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Supply Chain News: Is it Time Distribution Centers Offer Workers more Amenities?

 

Some Companies Adding Relaxation Zones, Pizza Stations, but ROI is Unclear

 
Dec. 7, 2021
SCDigest Editorial Staff

It’s no secret that the labor situation in warehousing and distribution is tight and getting worse, sending wages soaring for DC workers and leaving many distribution centers simply unable to find and retain the workers they need.

Supply Chain Digest Says...

“While there will be short-term financial costs, there will be potential upsides in the longer term in terms of worker retention, productivity, and reduced absenteeism,” Guevarra says.


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Case in point: In September, FedEx said on its quarterly earnings call that a lack of workers cost it an extra $450 million in operating costs, as it raised wages, saw excess overtime, expedited transportation and was forced to reroute parcels.

Despite the rising wages, led by Amazon at over $18 per hour in some markets, retention of DC associates is a major issue for most operations. But what can be done besides offering ever-higher pay to keep up with the Joneses – or rather make that Amazon?

Research by warehouses staffing firm Prologistix has found workers highly value more schedule flexibility, so that’s one perhaps low cost place to look. (See Prologistix's Tips for Reducing Absenteeism in Distribution.)

But now real estate firm JLL (formerly Jones Lang Lasalle) offers ideas for another approach – adding additional amenities to the distribution center itself.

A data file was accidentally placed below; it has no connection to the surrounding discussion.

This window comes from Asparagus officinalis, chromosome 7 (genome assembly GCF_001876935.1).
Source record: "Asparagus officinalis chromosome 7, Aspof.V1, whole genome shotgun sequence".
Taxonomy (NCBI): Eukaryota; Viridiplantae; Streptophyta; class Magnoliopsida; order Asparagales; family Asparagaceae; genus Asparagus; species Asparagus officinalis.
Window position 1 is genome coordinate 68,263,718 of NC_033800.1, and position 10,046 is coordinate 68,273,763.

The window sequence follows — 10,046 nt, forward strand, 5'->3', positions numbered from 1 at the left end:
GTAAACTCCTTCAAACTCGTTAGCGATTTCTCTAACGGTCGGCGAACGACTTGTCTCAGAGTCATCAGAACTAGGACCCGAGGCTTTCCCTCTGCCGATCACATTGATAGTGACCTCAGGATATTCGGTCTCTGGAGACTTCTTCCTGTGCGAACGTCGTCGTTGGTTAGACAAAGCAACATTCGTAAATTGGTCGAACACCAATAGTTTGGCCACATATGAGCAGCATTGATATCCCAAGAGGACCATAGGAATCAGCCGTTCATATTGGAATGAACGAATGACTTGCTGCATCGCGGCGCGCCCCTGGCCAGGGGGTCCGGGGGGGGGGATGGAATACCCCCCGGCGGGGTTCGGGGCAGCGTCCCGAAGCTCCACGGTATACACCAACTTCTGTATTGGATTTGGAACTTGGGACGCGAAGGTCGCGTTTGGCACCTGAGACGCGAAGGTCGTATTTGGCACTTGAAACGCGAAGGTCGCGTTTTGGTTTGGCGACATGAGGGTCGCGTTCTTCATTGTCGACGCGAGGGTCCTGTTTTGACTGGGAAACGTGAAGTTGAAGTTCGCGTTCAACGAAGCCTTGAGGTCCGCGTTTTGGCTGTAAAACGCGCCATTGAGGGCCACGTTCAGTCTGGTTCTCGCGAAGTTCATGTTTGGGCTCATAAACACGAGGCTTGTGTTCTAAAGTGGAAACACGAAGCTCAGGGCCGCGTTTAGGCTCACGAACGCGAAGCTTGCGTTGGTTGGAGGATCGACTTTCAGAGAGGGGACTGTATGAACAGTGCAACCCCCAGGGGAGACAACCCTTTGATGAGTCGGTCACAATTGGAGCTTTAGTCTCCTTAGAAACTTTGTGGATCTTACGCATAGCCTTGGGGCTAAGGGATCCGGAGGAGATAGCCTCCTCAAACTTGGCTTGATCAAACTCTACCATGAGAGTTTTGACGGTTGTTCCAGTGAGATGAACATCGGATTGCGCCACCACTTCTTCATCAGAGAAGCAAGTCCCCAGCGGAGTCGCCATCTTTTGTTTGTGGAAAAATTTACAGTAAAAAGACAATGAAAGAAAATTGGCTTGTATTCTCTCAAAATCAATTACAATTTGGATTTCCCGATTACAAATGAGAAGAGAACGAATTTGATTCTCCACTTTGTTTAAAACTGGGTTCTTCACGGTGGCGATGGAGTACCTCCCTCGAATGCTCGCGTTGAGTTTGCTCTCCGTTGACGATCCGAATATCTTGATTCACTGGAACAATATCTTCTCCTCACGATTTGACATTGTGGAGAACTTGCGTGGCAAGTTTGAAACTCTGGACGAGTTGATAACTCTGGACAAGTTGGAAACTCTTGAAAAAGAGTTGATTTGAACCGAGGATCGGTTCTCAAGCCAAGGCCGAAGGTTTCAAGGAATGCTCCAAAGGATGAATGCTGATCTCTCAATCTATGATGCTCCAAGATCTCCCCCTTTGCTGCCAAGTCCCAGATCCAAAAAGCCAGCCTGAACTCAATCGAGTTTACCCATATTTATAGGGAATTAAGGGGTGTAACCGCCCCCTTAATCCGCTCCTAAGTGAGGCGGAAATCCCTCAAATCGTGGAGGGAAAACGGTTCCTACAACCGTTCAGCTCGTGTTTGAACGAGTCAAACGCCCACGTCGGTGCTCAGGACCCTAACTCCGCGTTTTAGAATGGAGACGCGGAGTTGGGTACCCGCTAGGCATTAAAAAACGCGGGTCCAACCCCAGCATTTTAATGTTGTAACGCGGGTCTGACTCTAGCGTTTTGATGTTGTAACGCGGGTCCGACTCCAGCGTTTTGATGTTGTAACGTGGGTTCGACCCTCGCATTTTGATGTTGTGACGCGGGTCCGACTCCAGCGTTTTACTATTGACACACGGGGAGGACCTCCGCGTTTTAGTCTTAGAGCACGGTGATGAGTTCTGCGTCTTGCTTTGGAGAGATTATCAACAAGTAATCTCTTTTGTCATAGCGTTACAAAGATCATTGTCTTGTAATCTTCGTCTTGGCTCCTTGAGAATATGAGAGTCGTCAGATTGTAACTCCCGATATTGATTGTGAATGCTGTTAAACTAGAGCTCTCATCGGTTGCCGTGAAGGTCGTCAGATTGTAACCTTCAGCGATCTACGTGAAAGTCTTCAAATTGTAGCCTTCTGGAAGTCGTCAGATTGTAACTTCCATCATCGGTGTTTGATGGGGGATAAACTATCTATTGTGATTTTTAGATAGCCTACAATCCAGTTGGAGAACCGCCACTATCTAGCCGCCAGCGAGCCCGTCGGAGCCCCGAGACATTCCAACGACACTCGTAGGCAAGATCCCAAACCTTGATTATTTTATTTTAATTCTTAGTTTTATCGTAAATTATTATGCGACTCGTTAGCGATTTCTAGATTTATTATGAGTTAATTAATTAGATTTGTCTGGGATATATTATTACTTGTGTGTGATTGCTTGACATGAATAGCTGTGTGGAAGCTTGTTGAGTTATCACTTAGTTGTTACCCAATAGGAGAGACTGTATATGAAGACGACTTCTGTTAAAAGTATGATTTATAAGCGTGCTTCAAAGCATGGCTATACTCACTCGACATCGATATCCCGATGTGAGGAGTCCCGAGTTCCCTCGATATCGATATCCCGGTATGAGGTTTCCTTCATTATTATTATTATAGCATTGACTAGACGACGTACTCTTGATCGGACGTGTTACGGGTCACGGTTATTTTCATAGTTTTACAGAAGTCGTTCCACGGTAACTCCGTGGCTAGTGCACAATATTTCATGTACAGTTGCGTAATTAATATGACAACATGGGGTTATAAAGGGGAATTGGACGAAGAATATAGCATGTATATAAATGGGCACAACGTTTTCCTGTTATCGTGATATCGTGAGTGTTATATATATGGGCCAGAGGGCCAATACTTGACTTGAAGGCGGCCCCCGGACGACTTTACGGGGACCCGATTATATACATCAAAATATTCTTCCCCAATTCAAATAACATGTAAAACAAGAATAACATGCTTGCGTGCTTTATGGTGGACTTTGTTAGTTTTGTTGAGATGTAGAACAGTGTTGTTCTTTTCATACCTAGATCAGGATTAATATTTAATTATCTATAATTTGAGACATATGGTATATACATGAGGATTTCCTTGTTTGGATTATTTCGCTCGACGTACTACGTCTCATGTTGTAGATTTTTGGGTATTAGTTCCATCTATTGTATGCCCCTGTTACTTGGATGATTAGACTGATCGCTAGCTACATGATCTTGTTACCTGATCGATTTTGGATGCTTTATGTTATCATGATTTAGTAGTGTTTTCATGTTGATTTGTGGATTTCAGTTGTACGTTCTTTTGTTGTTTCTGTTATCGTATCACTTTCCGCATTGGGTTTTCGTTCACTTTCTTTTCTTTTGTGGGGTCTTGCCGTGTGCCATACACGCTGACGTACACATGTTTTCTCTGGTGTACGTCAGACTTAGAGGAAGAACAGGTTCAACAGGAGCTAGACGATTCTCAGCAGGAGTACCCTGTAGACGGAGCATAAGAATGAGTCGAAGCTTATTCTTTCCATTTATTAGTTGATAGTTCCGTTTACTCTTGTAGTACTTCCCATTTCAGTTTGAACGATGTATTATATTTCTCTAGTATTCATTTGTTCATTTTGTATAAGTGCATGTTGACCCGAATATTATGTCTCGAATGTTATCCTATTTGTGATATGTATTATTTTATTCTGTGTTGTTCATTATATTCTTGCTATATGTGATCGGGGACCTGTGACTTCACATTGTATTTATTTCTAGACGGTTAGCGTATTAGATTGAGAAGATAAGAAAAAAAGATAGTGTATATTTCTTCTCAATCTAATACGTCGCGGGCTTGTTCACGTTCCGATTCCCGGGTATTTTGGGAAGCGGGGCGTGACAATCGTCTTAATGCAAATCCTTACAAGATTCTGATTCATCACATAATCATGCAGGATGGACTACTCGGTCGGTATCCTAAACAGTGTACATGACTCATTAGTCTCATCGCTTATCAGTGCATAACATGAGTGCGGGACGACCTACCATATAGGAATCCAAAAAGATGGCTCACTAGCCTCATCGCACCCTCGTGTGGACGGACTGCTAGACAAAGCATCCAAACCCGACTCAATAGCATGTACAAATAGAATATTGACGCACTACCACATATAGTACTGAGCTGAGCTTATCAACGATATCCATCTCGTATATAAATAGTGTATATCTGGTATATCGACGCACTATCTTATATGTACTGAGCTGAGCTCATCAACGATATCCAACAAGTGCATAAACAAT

“With the talent war heating up amid labor shortages, human-centric design has become a priority for logistics companies trying to attract and retain top talent,” JLL writes in a new blog post.

In addition, Peter Guevarra, Director, Regional Research for JLL, says that “Across modern logistics facilities, more wellness amenities are being incorporated into building design including food offerings, childcare centers, gyms and improved in-building connectivity.”

JLL sites a couple of examples of companies actually adding these types of features and services to a facility.

 

A new DC under construction by Frasers Property Industrial in Australia will feature a full-sized basketball court.

Apparel company ASOS has a one million square foot distribution center Georgia that is home to two basketball courts, a soccer field, a gym, a pizza and grill station, and even a pop-up nail bar.

JLL says its research shows that relaxation spaces, healthy food services and outdoor spaces top the list of health and well-being amenities that employees want in their physical workplaces.

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CATEGORY SPONSOR: SOFTEON

 

 

“Only the larger logistics occupiers and developers are incorporating human-centric design now, but more players will follow,” says Guevarra.

But JLL notes human-centric design in the DC goes just beyond nice amenities.

JLL says it also means considering how technological advancements can improve employees’ well-being by reducing physically demanding tasks such as excessive lifting – and that can mean more use of robots.

According to a JLL, a human-centric design approach to distribution operations boosts productivity by deploying robots to perform repetitive or injurious tasks, while workers focus on more value-added roles such as order fulfillment and problem-solving. (SCDigest notes some might debate how much value-add there is in order picking.)

JLL notes that the cost of DC robotics continues to fall, from an average of $27,074 per unit in 2017 to an estimated $10,856 by 2025, which should greatly accelerate adoption.

But Return on Investment Unclear

Despite a strong case for investments in amenities and human-centric design, the ROI is still not clear, JLL says.

“While there will be short-term financial costs, there will be potential upsides in the longer term in terms of worker retention, productivity, and reduced absenteeism,” Guevarra says.

As a final note, SCDigest wonders how much companies will be willing to invest in amenities for DC workers when they can invest in more robots that reduce the need for human workers.


What do you think of adding these kind of amenities to DCs? Let us know your thoughts at the Feedback button section below.


 
 
   

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